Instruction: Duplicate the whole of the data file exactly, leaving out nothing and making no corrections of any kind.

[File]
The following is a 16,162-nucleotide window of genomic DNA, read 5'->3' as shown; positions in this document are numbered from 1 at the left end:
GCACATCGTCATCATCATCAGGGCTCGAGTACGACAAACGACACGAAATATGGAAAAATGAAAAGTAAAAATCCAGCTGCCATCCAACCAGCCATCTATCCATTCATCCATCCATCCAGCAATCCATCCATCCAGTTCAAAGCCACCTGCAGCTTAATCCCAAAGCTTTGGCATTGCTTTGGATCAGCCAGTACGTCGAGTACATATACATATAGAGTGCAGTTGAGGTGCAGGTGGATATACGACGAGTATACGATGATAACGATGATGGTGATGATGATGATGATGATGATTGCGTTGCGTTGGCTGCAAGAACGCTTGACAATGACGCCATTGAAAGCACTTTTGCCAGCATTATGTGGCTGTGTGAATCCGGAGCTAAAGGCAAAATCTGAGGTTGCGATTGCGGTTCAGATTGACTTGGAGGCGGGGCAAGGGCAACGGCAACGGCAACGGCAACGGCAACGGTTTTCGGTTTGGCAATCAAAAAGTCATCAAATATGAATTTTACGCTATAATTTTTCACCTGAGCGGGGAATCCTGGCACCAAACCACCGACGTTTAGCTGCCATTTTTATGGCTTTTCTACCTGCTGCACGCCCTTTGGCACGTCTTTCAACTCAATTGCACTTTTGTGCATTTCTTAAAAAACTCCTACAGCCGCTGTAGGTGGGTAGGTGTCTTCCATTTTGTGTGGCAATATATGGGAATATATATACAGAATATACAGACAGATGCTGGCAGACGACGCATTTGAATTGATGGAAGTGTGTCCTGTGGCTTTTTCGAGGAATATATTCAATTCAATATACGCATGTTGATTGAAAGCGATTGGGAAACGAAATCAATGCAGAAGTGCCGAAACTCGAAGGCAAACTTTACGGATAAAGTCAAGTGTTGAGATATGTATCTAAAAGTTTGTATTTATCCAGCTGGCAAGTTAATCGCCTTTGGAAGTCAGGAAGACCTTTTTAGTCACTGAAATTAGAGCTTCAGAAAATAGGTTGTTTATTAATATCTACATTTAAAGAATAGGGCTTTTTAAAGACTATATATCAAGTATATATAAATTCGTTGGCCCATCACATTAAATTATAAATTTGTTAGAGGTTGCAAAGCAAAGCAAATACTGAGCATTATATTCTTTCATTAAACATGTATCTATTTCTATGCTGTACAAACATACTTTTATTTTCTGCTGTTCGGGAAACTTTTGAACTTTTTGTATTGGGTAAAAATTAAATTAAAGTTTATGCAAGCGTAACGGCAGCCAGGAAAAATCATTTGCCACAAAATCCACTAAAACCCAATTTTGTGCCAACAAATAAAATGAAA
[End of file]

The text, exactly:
The following is a 16,162-nucleotide window of genomic DNA, read 5'->3' as shown; positions in this document are numbered from 1 at the left end:
GCACATCGTCATCATCATCAGGGCTCGAGTACGACAAACGACACGAAATATGGAAAAATGAAAAGTAAAAATCCAGCTGCCATCCAACCAGCCATCTATCCATTCATCCATCCATCCAGCAATCCATCCATCCAGTTCAAAGCCACCTGCAGCTTAATCCCAAAGCTTTGGCATTGCTTTGGATCAGCCAGTACGTCGAGTACATATACATATAGAGTGCAGTTGAGGTGCAGGTGGATATACGACGAGTATACGATGATAACGATGATGGTGATGATGATGATGATGATGATTGCGTTGCGTTGGCTGCAAGAACGCTTGACAATGACGCCATTGAAAGCACTTTTGCCAGCATTATGTGGCTGTGTGAATCCGGAGCTAAAGGCAAAATCTGAGGTTGCGATTGCGGTTCAGATTGACTTGGAGGCGGGGCAAGGGCAACGGCAACGGCAACGGCAACGGCAACGGTTTTCGGTTTGGCAATCAAAAAGTCATCAAATATGAATTTTACGCTATAATTTTTCACCTGAGCGGGGAATCCTGGCACCAAACCACCGACGTTTAGCTGCCATTTTTATGGCTTTTCTACCTGCTGCACGCCCTTTGGCACGTCTTTCAACTCAATTGCACTTTTGTGCATTTCTTAAAAAACTCCTACAGCCGCTGTAGGTGGGTAGGTGTCTTCCATTTTGTGTGGCAATATATGGGAATATATATACAGAATATACAGACAGATGCTGGCAGACGACGCATTTGAATTGATGGAAGTGTGTCCTGTGGCTTTTTCGAGGAATATATTCAATTCAATATACGCATGTTGATTGAAAGCGATTGGGAAACGAAATCAATGCAGAAGTGCCGAAACTCGAAGGCAAACTTTACGGATAAAGTCAAGTGTTGAGATATGTATCTAAAAGTTTGTATTTATCCAGCTGGCAAGTTAATCGCCTTTGGAAGTCAGGAAGACCTTTTTAGTCACTGAAATTAGAGCTTCAGAAAATAGGTTGTTTATTAATATCTACATTTAAAGAATAGGGCTTTTTAAAGACTATATATCAAGTATATATAAATTCGTTGGCCCATCACATTAAATTATAAATTTGTTAGAGGTTGCAAAGCAAAGCAAATACTGAGCATTATATTCTTTCATTAAACATGTATCTATTTCTATGCTGTACAAACATACTTTTATTTTCTGCTGTTCGGGAAACTTTTGAACTTTTTGTATTGGGTAAAAATTAAATTAAAGTTTATGCAAGCGTAACGGCAGCCAGGAAAAATCATTTGCCACAAAATCCACTAAAACCCAATTTTGTGCCAACAAATAAAATGAAA